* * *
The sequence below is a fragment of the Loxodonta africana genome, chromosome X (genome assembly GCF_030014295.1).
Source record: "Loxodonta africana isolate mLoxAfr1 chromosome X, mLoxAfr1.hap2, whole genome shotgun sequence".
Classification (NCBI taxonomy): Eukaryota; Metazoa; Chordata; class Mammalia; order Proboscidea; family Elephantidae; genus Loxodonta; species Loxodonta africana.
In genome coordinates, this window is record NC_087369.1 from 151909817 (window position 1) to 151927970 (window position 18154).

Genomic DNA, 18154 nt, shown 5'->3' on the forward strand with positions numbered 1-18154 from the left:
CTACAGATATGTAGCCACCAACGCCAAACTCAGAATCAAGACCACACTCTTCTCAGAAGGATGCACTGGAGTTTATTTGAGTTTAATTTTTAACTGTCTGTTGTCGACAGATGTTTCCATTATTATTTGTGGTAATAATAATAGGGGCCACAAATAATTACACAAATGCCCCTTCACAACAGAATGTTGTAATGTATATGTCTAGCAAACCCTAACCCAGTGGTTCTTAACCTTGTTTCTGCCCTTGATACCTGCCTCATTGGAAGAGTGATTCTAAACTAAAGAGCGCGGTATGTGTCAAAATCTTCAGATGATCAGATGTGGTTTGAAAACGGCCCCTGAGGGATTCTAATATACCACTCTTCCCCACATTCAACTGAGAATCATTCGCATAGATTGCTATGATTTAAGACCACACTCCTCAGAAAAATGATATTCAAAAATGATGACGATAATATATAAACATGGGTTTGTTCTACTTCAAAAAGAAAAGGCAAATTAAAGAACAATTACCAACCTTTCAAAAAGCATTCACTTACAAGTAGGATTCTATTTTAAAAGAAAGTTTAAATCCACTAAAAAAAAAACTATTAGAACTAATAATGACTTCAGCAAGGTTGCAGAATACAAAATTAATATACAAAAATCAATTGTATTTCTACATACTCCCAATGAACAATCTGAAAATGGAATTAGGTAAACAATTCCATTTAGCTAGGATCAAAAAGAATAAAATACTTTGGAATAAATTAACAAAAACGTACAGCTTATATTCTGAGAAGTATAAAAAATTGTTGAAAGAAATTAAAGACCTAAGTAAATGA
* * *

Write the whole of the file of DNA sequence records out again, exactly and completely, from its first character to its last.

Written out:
The sequence below is a fragment of the Loxodonta africana genome, chromosome X (genome assembly GCF_030014295.1).
Source record: "Loxodonta africana isolate mLoxAfr1 chromosome X, mLoxAfr1.hap2, whole genome shotgun sequence".
Classification (NCBI taxonomy): Eukaryota; Metazoa; Chordata; class Mammalia; order Proboscidea; family Elephantidae; genus Loxodonta; species Loxodonta africana.
In genome coordinates, this window is record NC_087369.1 from 151909817 (window position 1) to 151927970 (window position 18154).

Genomic DNA, 18154 nt, shown 5'->3' on the forward strand with positions numbered 1-18154 from the left:
CTACAGATATGTAGCCACCAACGCCAAACTCAGAATCAAGACCACACTCTTCTCAGAAGGATGCACTGGAGTTTATTTGAGTTTAATTTTTAACTGTCTGTTGTCGACAGATGTTTCCATTATTATTTGTGGTAATAATAATAGGGGCCACAAATAATTACACAAATGCCCCTTCACAACAGAATGTTGTAATGTATATGTCTAGCAAACCCTAACCCAGTGGTTCTTAACCTTGTTTCTGCCCTTGATACCTGCCTCATTGGAAGAGTGATTCTAAACTAAAGAGCGCGGTATGTGTCAAAATCTTCAGATGATCAGATGTGGTTTGAAAACGGCCCCTGAGGGATTCTAATATACCACTCTTCCCCACATTCAACTGAGAATCATTCGCATAGATTGCTATGATTTAAGACCACACTCCTCAGAAAAATGATATTCAAAAATGATGACGATAATATATAAACATGGGTTTGTTCTACTTCAAAAAGAAAAGGCAAATTAAAGAACAATTACCAACCTTTCAAAAAGCATTCACTTACAAGTAGGATTCTATTTTAAAAGAAAGTTTAAATCCACTAAAAAAAAAACTATTAGAACTAATAATGACTTCAGCAAGGTTGCAGAATACAAAATTAATATACAAAAATCAATTGTATTTCTACATACTCCCAATGAACAATCTGAAAATGGAATTAGGTAAACAATTCCATTTAGCTAGGATCAAAAAGAATAAAATACTTTGGAATAAATTAACAAAAACGTACAGCTTATATTCTGAGAAGTATAAAAAATTGTTGAAAGAAATTAAAGACCTAAGTAAATGA